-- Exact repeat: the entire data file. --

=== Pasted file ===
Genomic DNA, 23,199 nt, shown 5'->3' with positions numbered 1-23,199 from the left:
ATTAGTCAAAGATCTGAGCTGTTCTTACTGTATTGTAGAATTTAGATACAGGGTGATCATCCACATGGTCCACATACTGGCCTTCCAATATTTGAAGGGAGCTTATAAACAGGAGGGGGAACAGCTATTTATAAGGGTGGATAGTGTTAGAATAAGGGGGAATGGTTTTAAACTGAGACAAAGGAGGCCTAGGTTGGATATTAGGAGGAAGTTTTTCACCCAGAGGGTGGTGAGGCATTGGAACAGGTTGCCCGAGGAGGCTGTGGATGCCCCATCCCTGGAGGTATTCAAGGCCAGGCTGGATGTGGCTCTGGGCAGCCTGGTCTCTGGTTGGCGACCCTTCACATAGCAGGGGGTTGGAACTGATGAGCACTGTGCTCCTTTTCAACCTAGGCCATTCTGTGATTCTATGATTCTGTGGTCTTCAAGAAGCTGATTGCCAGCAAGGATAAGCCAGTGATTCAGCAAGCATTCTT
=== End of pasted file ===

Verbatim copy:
Genomic DNA, 23,199 nt, shown 5'->3' with positions numbered 1-23,199 from the left:
ATTAGTCAAAGATCTGAGCTGTTCTTACTGTATTGTAGAATTTAGATACAGGGTGATCATCCACATGGTCCACATACTGGCCTTCCAATATTTGAAGGGAGCTTATAAACAGGAGGGGGAACAGCTATTTATAAGGGTGGATAGTGTTAGAATAAGGGGGAATGGTTTTAAACTGAGACAAAGGAGGCCTAGGTTGGATATTAGGAGGAAGTTTTTCACCCAGAGGGTGGTGAGGCATTGGAACAGGTTGCCCGAGGAGGCTGTGGATGCCCCATCCCTGGAGGTATTCAAGGCCAGGCTGGATGTGGCTCTGGGCAGCCTGGTCTCTGGTTGGCGACCCTTCACATAGCAGGGGGTTGGAACTGATGAGCACTGTGCTCCTTTTCAACCTAGGCCATTCTGTGATTCTATGATTCTGTGGTCTTCAAGAAGCTGATTGCCAGCAAGGATAAGCCAGTGATTCAGCAAGCATTCTT